50 Things

50 Things New Teachers Need to Know is for secondary teachers. But some of it is quite relevant to college as well.

As the year starts, you’ll be overwhelmed by the paperwork and routines your administrators demand. Ask a couple of people who have been at your campus for a while what’s really important to them: most of that rigmarole is just your administrators doing what their bosses told them to do; they don’t care about it any more than you do. Veterans at your school can tell you what you can safely ignore. You have enough to worry about without jumping through hoops for the office.

This one (#2) is an issue for me this year as I adjunct at a new SLAC. They had me come in for five hours, didn’t tell me where I needed to go besides that, and then finished up with a list after all the offices were closed. Not fun.

I say “editing papers” because it’s more constructive than “grading papers.” Written assignments should be graded like this: Read through them and mark the first five grammatical/mechanical errors. Grade the paper based on that much: the style, voice, organization, and, of course, how far you got in the paper before you found five errors. If five errors appeared within the first half page, make them do it over before you give it a grade.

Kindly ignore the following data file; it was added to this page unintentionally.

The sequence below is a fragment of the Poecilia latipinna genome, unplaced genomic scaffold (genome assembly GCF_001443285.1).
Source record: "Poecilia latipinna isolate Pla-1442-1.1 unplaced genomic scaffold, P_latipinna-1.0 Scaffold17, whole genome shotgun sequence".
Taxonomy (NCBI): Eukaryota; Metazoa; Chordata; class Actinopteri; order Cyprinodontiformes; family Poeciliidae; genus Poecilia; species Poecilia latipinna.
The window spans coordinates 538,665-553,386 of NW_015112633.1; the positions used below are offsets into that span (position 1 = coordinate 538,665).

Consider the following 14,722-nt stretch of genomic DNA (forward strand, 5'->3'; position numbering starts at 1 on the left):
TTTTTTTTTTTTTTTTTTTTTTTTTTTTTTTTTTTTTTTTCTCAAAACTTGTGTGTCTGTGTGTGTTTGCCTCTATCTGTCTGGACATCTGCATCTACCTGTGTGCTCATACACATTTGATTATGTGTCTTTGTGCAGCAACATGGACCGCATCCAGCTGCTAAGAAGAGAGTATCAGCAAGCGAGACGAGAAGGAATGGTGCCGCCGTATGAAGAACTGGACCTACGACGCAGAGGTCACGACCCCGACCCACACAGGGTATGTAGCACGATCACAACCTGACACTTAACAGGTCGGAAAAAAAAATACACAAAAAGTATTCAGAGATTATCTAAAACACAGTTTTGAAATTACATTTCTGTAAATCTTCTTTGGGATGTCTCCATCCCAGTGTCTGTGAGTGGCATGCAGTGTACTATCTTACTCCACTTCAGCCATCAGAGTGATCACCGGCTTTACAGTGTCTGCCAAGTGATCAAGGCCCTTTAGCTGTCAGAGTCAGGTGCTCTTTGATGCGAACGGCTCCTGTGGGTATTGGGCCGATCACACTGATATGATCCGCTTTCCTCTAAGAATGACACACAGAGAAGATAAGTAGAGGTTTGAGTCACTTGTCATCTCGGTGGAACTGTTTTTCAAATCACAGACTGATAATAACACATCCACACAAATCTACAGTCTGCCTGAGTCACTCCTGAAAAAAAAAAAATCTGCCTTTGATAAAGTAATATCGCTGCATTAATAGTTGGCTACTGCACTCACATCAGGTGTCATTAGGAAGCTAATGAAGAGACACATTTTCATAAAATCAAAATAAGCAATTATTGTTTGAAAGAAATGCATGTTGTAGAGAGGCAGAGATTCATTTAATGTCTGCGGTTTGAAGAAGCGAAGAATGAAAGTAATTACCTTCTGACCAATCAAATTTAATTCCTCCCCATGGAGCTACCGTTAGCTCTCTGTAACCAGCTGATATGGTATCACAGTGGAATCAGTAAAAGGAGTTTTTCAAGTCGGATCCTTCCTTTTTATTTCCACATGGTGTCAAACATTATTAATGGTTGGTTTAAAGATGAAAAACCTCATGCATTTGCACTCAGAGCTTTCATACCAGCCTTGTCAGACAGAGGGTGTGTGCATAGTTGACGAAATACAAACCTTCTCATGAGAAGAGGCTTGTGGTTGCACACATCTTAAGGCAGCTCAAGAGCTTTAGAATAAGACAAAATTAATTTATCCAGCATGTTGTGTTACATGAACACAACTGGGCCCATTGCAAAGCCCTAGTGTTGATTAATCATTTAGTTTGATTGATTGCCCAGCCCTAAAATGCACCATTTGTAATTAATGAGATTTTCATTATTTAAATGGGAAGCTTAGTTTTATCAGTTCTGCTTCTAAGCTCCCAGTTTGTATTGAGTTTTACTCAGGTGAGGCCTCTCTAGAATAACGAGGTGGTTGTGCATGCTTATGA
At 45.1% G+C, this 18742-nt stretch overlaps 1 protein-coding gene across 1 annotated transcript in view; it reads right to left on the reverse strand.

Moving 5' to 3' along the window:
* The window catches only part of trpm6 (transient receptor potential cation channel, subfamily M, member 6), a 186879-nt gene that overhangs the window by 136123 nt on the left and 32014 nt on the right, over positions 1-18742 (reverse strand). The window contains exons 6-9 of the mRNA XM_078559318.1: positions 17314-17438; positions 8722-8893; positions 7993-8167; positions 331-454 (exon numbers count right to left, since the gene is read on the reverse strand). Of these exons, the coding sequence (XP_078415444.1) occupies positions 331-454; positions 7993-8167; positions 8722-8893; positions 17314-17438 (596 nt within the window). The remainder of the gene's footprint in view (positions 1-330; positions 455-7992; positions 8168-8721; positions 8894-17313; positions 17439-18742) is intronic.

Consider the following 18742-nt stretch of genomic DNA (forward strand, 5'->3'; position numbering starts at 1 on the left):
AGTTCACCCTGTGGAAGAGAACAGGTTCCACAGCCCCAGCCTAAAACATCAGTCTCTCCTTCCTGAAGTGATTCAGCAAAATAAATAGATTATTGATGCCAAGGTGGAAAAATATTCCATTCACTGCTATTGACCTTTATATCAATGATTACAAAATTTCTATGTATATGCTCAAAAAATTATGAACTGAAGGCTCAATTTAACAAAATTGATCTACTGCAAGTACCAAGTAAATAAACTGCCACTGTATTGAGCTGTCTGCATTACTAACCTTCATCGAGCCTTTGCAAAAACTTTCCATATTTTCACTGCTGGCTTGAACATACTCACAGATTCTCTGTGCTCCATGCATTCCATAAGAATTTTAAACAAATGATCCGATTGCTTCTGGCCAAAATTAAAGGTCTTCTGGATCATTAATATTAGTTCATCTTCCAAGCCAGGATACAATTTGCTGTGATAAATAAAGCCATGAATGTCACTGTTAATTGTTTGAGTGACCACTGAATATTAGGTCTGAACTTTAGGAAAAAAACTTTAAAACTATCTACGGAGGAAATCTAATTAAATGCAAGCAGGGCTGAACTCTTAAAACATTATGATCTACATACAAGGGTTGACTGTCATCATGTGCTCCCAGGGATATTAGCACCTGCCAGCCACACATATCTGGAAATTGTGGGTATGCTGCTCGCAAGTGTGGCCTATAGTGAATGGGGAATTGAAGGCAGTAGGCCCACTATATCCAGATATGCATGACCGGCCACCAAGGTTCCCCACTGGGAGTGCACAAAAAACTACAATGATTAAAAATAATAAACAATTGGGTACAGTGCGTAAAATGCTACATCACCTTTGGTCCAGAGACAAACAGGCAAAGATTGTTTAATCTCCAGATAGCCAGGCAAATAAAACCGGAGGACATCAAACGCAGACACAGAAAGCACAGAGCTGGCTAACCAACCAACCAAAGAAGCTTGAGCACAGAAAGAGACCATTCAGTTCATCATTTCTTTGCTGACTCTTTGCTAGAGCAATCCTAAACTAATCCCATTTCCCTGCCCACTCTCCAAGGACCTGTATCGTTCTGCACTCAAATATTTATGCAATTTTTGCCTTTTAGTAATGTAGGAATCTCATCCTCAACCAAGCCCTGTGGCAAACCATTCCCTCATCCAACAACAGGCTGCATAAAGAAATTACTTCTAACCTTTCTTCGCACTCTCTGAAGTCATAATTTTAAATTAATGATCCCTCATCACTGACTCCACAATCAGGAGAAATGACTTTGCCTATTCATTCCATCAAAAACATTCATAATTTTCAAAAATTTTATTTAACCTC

I love this idea (#6). Perfect for keeping you from spending too much time marking the 100+ errors students made on their paper.

No matter what you teach, read out loud to your class. A lot. Most students these days have so little positive experience with reading, and so little ability to realistically “hear” a story in their heads as they read, that this training is truly essential, at any age. Even for teenagers, move around and use dramatic or silly voices as you read; again, such exaggeration models the kind of active screening of written words that they probably lack. Your poorest readers will want to watch you instead of reading along. I used to be a stickler about making them look at the pages of their book, but I’ve since come to think that this is counterproductive for them.

I loved this one (#9) because I do this. Sometimes folks come down and shut the door to my classroom because the declaiming is just too energetic. But my students hear the reading.

There are several more that are good for college teachers. You will have to go there to read them.

I got there from Joanne Jacobs.

Right Wing Nation has a college perspective on this list as well.

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